wordsfromanneli

Thoughts, ideas, photos, and stories.


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I Can’t Bear it

If only that fisherman would catch a fish, I could help him lose it – maybe steal it away from him.

I can smell the fish jumping.

But he’s not a great fisherman or he’d have one by now.

Oh, I give up. I might as well go catch my own someplace where I can have peace and quiet.

Just thought I’d show my face though – “fly the flag” a bit – so he wouldn’t think about coming ashore to fish. They do that sometimes.

Gotta claim my territory.

I couldn’t bear it if he took my fish right from under my nose.

 

*Pics taken by the Captain with his little Fuji and shaky wet hands.


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Quilts at the Fair

Today I volunteered to “hover” over the quilt exhibits at the local fall fair exhibition.

Many of the quilts required a high degree of quilting skill, and all of them took a lot of hours to complete. The quilt below is called Tantal”Eye”Zing. It has many tiny points that meet other lines and all connections have to be accurate.

A real challenge to sew, but what a rewarding finished product. You may just be able to see the beading and extra ornamentation sewn onto the quilt.

Smaller projects such as table runners are practical as well as beautiful.

 

These owls told me they would like to come to my house and stand guard by the front door.

The 3-D boxes below are really a flat quilt sewn with black, white, and gray fabric, cut and sewn to give a 3-D effect. But believe me, the quilt is flat. Really, it is!

 

The quilt below is noted for its interesting use of colour combinations. Also, the tiny squares are not easy to line up so all the corners meet exactly, but they do.

 

There are many more quilts in the exhibition, but there is not room to show them all here.

The man in the photo below did a super job of filling the hall with beautiful, soothing music. He gave me permission to take his picture but I didn’t tell him I wanted to put him in my blog post so I have blurred his face in case he didn’t want the publicity he is unaware he is getting.

The music was great but I just loved his outfit.

Those pants!!!!!!

 



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Suncatcher

We have a leaded glass suncatcher hanging in the breakfast area window, mainly to let birds know there is a pane of glass they don’t want to hit. This morning I pulled down the blinds to keep out the bright sunlight, and the whole image changed.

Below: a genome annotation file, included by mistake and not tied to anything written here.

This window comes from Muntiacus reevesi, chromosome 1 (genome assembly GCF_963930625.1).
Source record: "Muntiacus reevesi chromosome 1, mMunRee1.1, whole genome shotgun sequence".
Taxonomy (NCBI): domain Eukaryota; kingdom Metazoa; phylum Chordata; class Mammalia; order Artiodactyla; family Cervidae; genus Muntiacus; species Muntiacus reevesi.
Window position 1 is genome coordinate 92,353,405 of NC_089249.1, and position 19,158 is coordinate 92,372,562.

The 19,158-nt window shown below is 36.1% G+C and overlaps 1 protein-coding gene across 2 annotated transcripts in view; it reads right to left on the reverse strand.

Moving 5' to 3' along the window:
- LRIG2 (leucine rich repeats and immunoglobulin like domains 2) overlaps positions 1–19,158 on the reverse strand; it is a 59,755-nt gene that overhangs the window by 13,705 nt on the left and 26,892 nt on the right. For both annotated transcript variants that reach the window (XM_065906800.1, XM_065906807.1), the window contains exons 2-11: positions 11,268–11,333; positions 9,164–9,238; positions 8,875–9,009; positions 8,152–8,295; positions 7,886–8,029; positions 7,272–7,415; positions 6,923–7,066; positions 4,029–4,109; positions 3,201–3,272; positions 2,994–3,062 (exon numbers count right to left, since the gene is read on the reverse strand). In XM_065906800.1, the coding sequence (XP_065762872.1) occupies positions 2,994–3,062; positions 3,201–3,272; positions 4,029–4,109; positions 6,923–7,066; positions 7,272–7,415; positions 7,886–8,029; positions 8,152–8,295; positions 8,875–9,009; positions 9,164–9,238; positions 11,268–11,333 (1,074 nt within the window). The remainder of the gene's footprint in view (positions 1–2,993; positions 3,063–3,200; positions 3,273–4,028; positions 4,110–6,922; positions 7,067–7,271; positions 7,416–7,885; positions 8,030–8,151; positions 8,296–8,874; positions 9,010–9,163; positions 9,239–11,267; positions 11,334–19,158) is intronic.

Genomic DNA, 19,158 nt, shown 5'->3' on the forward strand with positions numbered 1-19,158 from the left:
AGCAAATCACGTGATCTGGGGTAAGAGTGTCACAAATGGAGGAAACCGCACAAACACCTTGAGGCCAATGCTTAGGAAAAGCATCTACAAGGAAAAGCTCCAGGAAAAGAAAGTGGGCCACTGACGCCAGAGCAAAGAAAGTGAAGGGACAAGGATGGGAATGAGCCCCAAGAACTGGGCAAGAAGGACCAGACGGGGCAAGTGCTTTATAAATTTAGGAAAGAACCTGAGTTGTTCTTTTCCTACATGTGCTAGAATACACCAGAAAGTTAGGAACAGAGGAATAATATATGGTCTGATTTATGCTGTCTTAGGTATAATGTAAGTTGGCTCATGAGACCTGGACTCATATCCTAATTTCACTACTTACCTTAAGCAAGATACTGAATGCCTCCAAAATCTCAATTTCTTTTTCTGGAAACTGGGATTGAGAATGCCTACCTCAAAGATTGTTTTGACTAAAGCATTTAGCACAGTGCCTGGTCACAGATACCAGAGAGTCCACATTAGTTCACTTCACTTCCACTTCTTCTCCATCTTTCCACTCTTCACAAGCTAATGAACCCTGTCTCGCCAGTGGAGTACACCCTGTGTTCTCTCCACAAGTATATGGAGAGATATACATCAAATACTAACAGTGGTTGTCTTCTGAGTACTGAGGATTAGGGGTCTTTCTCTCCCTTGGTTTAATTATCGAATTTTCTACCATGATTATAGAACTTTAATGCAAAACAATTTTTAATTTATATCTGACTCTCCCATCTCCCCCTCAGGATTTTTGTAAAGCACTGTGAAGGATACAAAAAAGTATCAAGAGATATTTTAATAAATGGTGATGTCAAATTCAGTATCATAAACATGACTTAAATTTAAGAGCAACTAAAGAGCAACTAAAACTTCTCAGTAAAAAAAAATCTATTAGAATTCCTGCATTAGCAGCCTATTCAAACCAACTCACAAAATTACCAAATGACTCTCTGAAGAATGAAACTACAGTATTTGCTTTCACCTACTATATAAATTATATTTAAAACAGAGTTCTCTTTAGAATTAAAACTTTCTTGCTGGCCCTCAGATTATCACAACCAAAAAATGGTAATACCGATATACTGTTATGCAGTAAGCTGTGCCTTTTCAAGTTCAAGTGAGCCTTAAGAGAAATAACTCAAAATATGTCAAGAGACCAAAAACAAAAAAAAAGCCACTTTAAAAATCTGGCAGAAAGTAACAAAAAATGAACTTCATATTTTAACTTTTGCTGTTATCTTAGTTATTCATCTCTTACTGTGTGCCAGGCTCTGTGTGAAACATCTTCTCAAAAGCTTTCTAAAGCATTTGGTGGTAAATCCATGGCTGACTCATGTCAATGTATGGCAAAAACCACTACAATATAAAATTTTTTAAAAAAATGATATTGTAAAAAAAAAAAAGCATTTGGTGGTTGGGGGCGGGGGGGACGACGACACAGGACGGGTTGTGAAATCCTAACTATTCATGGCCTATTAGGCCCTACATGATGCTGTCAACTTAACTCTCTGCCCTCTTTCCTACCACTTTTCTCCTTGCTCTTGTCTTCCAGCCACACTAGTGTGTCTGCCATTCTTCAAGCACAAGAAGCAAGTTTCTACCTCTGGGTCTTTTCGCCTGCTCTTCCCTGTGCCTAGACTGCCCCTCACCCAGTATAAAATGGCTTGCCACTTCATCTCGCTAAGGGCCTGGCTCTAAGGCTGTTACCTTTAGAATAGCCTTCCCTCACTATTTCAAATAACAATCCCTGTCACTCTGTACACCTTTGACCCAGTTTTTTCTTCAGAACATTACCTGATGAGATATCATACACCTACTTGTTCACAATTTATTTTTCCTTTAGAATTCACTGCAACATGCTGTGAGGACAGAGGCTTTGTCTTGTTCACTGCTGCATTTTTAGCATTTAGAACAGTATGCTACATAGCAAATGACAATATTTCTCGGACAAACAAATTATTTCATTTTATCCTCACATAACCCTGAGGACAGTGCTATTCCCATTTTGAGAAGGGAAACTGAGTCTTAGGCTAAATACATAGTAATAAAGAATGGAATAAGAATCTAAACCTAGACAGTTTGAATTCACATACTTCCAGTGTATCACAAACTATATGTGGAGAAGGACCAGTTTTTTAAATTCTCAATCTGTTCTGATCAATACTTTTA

I couldn’t get the colours to show up with the camera as strongly as they looked in reality, but you get the idea. This is the same picture with the blinds drawn in front of the suncatcher.


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Rich Without Money

Having money can help make life easier, but wealth need not always be measured in dollars.

After supper, a quick trip to the beach, just five minutes away, is a rich experience of another kind. The Sleeping Princess presides over the valley. Looking down on the bay, this glacier, unfortunately,  is melting a little more every year, but it is still unique and beautiful.

If she turned her head, the Sleeping Princess could see the beach I’m standing on. She would see the morning glory, or field bindweed, in bloom. It is invasive and tenacious and widespread. Just ask me!!  I want to hate this flower because its vines tangle up everything in my garden. But it has a beauty of its own. I imagine this bell flower holding rainwater for Tinkerbell to drink from.

Here are more of these morning glory flowers popping up among thorny blackberry vines. How tough must it be to endure the pain of those prickles?! And yet how daintily these two invasive plants complement each other.

Glory be! Look at those blackberries! They want picking. I ate a few of them. Sweet, sweet, sweet! But my arrangement with the Captain was already made. We have a lot of blackberries at the back of our own yard and the deal was that if he picked the berries (and endured the thorny scratches and spiders and wasps and stickiness), I would make jam.